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Unlike GDOE, UOG is still grading their students for the semester.  All courses in the current semester are expected to continue with the course objectives and desired learning objectives.  Faculty members are asked to consider the situation and make any adjustments necessary to properly and fairly assess academic performance. The administration is working with faculty leaders to develop special Covid-19-related withdrawal, incomplete, and alternate grading options.

 

Adjustments also have to be made for projects, such as class presentations, which play a big part in the college learning experiences. “If the presentation can be done online and properly satisfy academic requirements, the LMS can support the desired delivery method.  Individual presentations work very well in the online format,” Hechanova said.

 

UOG faculty and students received training to familiarize them with various online learning tools. Students also have the option to attend a “virtual field trip into online learning” to learn more about the e-learning, teleconferencing, and video conferencing platforms their instructors have selected to continue teaching their classes. UOG plans to complete the semester on its original timeline, with final exams scheduled for May 18–22.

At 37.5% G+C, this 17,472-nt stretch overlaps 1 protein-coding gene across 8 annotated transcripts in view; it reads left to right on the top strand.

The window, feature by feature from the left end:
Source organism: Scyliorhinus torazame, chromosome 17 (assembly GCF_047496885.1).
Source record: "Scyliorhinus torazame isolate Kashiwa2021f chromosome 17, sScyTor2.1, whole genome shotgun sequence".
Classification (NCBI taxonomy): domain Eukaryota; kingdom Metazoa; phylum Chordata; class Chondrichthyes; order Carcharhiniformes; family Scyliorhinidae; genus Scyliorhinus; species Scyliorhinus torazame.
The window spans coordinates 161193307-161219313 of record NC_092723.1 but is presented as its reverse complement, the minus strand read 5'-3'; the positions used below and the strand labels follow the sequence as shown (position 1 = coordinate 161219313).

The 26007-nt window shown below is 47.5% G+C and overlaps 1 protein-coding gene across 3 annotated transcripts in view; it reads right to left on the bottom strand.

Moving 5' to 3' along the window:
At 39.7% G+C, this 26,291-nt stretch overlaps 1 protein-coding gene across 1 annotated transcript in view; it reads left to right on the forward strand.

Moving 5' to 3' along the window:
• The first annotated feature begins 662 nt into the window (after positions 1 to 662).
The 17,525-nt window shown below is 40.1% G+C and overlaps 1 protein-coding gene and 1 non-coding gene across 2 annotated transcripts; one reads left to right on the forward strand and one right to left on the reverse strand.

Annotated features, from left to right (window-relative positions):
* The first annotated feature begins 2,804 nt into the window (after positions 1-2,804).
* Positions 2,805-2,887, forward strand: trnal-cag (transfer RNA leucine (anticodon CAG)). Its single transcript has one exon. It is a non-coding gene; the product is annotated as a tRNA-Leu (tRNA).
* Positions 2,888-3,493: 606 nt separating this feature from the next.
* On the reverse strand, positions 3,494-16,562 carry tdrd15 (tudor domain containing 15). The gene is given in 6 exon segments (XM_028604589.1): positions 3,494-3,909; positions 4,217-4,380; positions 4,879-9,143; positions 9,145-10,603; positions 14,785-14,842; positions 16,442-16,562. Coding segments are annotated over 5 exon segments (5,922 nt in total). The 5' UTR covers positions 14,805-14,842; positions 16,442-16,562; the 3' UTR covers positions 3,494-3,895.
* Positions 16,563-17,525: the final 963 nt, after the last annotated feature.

“Our faculty and staff have been working hard to transform all of our classes to online or to an alternative format,” UOG president Thomas W. Krise said. “We are confident that our students working together with our faculty will ensure a successful completion of this semester.”

 

“Our number one goal in converting all of our courses is the success of our students,” said Anita Borja Enriquez, senior vice president and provost. “We will ensure no student is left behind in finishing this semester. We will do everything possible to support their needs and work with them on any issues they might have.”